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Recession Lessons: Consumers Paying More Attention to Money

By Features FOXBusiness

The economy may be making a slow comeback, but don't expect Americans consumers to return to their pre-recession behaviors.

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After surviving the 2008 financial crisis, more consumers are living within their means. A recent survey from Chase Card Services found 63% of Americans have changed their spending and borrowing habits as a result of the recession.

The 2011 Chase Blueprint-Consumer Action Pulse of the Consumer survey found that this shift in behavior has nearly two-thirds of respondents feeling that their personal finances are in good shape. However, their outlook on the economy isn't as sunny: 60% reported they feel the economy will get worse. This pessimistic outlook is bad news for the economy, consumer sentiment drives spending, which is a vital ingredient to a recovery.

The survey also suggests consumers are saving more with 77% reported they are at least somewhat financially prepared for a hypothetical large expense of $1,500. In addition, 66% said they feel “at least mostly in control” of their financial situation.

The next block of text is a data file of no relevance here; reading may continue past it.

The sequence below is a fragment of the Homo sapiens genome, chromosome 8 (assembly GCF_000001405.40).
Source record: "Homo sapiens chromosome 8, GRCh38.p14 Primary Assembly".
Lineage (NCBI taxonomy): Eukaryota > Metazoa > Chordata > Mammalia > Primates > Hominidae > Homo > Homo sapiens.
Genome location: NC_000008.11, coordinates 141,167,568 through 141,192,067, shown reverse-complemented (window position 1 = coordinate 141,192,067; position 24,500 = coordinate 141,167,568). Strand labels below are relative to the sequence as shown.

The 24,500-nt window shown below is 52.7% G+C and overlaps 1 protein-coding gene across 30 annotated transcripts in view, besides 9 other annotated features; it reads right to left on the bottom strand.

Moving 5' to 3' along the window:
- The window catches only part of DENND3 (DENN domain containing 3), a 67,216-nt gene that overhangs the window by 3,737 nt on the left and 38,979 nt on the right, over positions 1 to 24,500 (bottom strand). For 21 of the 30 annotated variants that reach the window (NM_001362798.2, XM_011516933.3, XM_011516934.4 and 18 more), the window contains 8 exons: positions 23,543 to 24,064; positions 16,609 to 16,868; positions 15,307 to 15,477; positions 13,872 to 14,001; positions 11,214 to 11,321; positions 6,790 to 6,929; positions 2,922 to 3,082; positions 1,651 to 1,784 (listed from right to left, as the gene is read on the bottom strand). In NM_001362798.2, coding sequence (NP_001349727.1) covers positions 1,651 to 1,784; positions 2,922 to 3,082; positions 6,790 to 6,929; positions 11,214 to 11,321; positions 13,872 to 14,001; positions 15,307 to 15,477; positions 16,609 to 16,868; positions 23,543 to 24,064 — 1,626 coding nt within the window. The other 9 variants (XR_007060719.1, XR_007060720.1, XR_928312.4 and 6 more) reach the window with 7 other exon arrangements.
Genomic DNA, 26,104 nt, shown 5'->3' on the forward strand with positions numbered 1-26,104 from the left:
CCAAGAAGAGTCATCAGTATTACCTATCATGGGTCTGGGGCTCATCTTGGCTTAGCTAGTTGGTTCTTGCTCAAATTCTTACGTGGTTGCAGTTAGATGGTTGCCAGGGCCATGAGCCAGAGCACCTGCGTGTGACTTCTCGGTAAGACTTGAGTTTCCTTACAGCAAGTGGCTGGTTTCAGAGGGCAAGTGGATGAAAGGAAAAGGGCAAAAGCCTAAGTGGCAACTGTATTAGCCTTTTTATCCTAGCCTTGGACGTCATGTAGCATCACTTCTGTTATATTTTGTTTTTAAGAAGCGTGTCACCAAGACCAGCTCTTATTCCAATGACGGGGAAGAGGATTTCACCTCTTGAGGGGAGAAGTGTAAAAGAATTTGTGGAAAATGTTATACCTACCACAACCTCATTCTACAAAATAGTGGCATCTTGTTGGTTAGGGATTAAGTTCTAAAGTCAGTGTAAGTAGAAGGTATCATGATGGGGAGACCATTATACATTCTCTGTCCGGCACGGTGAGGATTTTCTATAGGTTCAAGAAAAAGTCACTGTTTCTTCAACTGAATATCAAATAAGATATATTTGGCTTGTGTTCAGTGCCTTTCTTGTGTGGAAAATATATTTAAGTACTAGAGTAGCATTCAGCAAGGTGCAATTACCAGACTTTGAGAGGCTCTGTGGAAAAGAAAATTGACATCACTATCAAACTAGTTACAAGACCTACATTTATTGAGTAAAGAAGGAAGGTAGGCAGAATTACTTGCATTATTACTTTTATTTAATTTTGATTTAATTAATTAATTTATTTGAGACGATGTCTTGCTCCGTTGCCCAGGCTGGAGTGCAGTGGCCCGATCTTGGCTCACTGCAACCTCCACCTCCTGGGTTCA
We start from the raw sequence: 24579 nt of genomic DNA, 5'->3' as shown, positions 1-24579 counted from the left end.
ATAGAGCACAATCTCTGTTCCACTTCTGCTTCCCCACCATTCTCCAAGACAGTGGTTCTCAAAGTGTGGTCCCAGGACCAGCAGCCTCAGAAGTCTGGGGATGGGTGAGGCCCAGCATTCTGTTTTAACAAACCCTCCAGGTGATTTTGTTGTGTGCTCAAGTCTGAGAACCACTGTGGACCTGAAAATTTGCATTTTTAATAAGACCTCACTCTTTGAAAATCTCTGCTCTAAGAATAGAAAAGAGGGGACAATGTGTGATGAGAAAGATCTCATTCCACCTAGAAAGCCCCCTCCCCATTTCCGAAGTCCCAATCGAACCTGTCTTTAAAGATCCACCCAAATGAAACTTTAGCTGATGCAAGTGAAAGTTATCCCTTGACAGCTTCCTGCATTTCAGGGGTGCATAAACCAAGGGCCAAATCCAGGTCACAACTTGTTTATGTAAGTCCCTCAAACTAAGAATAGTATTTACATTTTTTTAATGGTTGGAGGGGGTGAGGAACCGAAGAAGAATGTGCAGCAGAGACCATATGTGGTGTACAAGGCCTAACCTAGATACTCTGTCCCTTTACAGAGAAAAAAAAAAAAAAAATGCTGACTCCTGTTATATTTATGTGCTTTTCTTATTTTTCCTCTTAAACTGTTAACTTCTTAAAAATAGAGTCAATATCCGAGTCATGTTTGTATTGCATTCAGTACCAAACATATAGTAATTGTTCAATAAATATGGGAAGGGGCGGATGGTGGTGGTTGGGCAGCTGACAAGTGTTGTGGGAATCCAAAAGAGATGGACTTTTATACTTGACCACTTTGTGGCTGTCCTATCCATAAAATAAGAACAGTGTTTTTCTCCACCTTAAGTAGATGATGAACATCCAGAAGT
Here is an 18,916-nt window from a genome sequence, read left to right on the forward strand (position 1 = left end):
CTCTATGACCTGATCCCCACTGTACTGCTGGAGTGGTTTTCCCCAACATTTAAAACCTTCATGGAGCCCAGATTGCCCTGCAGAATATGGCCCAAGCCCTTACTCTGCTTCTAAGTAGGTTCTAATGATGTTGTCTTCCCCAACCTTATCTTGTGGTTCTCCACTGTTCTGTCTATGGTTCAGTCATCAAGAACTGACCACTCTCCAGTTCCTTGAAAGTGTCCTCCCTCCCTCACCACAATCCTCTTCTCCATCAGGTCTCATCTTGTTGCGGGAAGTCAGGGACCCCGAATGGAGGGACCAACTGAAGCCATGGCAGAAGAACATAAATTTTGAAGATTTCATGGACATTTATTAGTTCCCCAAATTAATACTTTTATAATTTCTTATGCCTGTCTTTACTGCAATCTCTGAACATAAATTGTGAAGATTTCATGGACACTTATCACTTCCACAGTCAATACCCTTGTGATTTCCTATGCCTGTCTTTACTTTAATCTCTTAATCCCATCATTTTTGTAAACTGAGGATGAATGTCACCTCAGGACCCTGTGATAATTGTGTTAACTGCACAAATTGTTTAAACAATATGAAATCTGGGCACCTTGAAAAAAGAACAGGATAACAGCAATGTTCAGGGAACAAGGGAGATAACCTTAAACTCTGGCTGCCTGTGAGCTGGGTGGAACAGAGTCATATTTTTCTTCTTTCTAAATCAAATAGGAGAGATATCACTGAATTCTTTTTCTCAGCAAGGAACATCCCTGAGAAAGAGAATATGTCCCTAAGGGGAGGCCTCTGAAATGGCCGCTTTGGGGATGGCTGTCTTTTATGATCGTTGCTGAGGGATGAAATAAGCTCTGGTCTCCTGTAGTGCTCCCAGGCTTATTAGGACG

The survey was conducted using a telephone poll of  more than 1,000 randomly-selected adults.

Caryn Kaiser, general manager of Chase Blueprint,  said that while it was unsurprising to see that many Americans were still concerned with the current economic climate, it’s a good sign that people are more confident  and in control of their finances.

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"I didn't think I'd hear such a voice of confidence within personal finances," Kaiser said. "The economy has pushed people to think more about where their money is going."

People are being more cautious about budgeting. The survey found that 87% of Americans are at least putting some thought into their spending and borrowing each month. Three-quarters would also categorize their borrowing habits as "always mindful," and 71% said their spending habits would also be categorized that way.

But will this behavior stick, once the economy is truly back on track? Kaiser said It is impossible to tell.

"It's always more relevant to pay attention to finances when times are tough. We certainly hope these will be lasting lessons and behaviors."

This mindfulness of finances is rubbing off beyond consumers’ bank accounts. Fifty-four percent of respondents said that having a set plan for borrowing and spending--and sticking to it--helps them to maintain a good money-life balance.

The survey also found that 37% would spend more time managing personal finances if it were simpler.

"It's one of the lessons and messages (from the survey)," Kaiser said. "People can try not to make things so complex—it doesn't have to be so hard. Know what you are spending and borrowing. It is really encouraging to see this confidence—it shows the resiliency in the American population."

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